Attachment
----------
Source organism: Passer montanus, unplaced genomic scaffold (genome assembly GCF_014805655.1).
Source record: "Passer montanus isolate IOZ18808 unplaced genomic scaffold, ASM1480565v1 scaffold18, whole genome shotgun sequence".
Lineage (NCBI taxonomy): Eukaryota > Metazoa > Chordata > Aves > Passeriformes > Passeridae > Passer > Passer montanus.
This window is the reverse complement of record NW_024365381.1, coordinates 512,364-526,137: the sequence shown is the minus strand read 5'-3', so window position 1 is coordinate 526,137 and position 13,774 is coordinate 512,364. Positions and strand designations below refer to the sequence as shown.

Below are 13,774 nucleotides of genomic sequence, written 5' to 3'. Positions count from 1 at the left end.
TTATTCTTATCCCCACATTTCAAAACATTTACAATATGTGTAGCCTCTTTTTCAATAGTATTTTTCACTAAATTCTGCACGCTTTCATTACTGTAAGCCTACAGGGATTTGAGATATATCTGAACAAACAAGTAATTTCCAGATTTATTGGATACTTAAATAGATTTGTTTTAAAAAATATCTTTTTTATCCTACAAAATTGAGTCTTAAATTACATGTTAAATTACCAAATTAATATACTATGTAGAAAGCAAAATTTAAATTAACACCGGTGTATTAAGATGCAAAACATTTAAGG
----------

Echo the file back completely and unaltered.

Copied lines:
Source organism: Passer montanus, unplaced genomic scaffold (genome assembly GCF_014805655.1).
Source record: "Passer montanus isolate IOZ18808 unplaced genomic scaffold, ASM1480565v1 scaffold18, whole genome shotgun sequence".
Lineage (NCBI taxonomy): Eukaryota > Metazoa > Chordata > Aves > Passeriformes > Passeridae > Passer > Passer montanus.
This window is the reverse complement of record NW_024365381.1, coordinates 512,364-526,137: the sequence shown is the minus strand read 5'-3', so window position 1 is coordinate 526,137 and position 13,774 is coordinate 512,364. Positions and strand designations below refer to the sequence as shown.

Below are 13,774 nucleotides of genomic sequence, written 5' to 3'. Positions count from 1 at the left end.
TTATTCTTATCCCCACATTTCAAAACATTTACAATATGTGTAGCCTCTTTTTCAATAGTATTTTTCACTAAATTCTGCACGCTTTCATTACTGTAAGCCTACAGGGATTTGAGATATATCTGAACAAACAAGTAATTTCCAGATTTATTGGATACTTAAATAGATTTGTTTTAAAAAATATCTTTTTTATCCTACAAAATTGAGTCTTAAATTACATGTTAAATTACCAAATTAATATACTATGTAGAAAGCAAAATTTAAATTAACACCGGTGTATTAAGATGCAAAACATTTAAGG